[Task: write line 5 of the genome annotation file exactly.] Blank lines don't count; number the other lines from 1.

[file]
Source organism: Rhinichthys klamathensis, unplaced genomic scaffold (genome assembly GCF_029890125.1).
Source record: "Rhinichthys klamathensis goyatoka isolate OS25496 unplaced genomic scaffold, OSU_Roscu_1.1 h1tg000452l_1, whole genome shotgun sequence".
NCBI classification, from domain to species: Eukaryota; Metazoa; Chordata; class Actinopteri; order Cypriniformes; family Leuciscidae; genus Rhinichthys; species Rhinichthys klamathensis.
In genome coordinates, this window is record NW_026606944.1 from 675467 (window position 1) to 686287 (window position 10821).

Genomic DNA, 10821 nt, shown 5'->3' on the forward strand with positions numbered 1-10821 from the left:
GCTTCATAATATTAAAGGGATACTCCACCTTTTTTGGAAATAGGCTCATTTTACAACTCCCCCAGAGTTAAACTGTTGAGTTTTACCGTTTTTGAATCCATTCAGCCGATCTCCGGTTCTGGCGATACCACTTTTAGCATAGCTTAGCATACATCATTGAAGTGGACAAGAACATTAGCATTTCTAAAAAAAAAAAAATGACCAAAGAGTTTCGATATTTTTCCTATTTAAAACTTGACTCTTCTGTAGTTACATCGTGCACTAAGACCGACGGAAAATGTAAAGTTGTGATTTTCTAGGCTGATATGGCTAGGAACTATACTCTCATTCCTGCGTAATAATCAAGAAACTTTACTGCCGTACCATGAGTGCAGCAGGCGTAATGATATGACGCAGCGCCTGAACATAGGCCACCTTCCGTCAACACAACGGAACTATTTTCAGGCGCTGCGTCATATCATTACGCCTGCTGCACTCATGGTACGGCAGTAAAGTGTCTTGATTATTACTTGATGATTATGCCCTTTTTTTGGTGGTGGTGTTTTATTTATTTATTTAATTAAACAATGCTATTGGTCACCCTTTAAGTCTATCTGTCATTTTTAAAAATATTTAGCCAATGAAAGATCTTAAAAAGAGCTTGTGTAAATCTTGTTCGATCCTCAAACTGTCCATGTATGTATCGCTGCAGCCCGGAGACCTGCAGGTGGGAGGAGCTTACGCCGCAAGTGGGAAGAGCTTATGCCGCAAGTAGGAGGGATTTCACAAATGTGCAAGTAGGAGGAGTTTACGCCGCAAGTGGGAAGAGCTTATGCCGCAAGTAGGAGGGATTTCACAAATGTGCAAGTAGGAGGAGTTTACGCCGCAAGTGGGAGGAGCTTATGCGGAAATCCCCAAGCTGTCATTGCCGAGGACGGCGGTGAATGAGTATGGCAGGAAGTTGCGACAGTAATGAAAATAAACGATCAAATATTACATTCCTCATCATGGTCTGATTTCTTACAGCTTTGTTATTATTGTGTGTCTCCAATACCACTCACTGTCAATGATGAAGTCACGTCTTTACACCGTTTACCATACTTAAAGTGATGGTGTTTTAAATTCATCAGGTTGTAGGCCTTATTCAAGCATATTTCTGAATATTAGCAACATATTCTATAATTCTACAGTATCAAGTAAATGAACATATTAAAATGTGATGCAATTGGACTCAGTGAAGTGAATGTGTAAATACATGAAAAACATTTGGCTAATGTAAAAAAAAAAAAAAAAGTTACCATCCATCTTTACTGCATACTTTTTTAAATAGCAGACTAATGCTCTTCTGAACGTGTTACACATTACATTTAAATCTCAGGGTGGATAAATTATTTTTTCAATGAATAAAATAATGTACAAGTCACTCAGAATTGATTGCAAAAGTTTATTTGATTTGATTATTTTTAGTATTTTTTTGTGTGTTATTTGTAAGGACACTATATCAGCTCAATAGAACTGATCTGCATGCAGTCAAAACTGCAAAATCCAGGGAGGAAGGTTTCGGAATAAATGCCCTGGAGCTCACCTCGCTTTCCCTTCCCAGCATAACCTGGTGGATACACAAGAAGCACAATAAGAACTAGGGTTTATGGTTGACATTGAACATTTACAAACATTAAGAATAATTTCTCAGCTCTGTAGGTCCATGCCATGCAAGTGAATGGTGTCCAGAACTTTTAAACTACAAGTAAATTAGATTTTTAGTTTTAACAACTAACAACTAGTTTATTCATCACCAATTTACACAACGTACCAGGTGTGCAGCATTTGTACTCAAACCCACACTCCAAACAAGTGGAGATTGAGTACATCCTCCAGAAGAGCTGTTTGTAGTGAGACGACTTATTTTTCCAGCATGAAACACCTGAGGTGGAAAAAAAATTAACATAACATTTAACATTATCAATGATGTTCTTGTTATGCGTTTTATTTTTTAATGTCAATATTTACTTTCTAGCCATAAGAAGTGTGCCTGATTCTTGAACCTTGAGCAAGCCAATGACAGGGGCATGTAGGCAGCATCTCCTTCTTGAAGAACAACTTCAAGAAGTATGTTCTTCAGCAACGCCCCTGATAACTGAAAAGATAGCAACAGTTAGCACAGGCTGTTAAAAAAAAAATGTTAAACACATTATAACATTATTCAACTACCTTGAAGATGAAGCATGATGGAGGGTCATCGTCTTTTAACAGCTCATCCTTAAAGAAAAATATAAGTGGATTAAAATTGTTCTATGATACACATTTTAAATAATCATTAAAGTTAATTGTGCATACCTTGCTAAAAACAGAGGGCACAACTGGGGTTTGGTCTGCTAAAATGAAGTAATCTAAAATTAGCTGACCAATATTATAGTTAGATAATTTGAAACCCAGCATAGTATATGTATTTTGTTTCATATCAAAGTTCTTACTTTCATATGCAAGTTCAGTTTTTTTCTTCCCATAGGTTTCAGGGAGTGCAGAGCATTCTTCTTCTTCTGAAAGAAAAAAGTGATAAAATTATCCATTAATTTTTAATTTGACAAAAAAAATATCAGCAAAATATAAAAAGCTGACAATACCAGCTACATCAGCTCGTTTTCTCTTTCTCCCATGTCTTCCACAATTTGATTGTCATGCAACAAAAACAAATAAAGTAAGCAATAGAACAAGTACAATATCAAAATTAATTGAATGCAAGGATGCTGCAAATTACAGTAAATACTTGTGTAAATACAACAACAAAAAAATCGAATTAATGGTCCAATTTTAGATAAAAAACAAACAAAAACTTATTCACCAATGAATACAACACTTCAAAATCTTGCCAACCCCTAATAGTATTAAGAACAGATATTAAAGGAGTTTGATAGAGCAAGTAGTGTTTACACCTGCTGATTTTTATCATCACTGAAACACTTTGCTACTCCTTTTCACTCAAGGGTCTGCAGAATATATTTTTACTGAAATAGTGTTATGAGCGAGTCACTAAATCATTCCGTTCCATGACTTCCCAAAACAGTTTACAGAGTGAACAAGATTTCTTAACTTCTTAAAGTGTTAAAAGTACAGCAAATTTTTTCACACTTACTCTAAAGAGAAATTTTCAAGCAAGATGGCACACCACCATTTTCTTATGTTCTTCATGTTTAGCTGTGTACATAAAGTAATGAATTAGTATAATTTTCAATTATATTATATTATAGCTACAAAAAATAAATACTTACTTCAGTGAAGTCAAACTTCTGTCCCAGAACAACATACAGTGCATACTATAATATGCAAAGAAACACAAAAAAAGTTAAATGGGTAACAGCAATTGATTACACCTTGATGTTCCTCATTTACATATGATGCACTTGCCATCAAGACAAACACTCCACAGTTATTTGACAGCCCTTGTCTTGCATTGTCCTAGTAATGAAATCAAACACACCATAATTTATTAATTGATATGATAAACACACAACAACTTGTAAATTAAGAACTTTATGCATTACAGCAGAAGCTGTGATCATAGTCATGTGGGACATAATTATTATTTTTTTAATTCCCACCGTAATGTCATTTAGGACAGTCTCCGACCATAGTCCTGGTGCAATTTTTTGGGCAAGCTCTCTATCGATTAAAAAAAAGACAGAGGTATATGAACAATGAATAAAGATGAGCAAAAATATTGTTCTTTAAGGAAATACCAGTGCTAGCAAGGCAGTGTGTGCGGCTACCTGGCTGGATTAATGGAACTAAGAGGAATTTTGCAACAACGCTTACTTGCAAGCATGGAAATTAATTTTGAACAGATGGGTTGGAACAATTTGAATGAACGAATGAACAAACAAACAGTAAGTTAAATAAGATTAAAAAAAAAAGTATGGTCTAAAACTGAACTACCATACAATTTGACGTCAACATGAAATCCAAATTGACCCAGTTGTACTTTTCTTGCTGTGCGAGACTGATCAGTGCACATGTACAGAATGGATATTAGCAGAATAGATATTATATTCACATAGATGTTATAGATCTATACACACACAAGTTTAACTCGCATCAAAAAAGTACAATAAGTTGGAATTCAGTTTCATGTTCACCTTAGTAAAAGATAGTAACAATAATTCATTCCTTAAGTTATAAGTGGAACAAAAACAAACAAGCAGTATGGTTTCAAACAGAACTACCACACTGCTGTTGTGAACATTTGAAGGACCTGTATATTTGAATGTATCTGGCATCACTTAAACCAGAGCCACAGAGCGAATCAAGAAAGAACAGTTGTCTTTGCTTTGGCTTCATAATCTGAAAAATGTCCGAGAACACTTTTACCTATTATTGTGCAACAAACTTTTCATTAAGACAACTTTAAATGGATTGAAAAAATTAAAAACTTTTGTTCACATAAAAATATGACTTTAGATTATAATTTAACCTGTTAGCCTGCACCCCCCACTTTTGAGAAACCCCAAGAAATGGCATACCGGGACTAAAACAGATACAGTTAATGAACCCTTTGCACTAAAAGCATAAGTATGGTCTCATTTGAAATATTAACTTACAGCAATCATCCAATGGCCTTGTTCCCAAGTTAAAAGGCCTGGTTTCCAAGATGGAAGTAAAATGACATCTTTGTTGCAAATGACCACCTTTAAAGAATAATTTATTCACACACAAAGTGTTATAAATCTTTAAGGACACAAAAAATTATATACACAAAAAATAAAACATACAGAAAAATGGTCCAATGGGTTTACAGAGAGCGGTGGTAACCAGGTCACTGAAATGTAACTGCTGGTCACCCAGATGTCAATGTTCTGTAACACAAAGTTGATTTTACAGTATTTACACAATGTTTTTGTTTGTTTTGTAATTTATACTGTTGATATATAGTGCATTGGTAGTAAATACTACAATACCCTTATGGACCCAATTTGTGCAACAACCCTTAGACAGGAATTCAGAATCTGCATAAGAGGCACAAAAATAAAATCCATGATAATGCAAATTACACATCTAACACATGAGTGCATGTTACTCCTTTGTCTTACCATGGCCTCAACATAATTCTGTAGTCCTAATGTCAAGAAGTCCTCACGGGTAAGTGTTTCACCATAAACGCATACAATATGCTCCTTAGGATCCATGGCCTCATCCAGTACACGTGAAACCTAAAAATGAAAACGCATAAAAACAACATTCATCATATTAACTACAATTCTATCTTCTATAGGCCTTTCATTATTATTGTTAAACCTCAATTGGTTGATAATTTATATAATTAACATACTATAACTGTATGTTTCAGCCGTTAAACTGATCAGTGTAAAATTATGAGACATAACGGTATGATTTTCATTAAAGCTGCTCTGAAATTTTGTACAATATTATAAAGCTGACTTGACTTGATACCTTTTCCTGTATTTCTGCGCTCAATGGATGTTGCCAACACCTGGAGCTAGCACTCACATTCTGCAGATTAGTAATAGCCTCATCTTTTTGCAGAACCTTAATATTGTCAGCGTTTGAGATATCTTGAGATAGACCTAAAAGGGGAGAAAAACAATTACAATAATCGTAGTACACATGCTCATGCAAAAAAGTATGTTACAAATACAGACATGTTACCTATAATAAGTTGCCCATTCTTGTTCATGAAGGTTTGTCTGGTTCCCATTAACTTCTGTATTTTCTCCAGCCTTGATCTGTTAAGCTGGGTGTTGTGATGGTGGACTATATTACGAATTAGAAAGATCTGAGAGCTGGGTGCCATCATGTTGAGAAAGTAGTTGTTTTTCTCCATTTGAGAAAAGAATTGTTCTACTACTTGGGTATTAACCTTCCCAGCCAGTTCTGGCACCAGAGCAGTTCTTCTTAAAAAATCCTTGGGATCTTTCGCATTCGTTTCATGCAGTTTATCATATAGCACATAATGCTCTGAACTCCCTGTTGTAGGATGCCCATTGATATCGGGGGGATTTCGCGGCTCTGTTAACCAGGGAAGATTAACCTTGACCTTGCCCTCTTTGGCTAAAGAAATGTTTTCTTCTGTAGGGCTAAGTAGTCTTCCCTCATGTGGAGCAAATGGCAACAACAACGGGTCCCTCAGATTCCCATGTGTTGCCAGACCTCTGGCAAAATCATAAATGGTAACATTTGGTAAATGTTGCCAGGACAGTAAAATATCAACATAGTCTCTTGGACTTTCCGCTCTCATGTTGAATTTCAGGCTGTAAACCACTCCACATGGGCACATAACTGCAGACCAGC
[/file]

Genomic DNA, 10821 nt, shown 5'->3' on the forward strand with positions numbered 1-10821 from the left: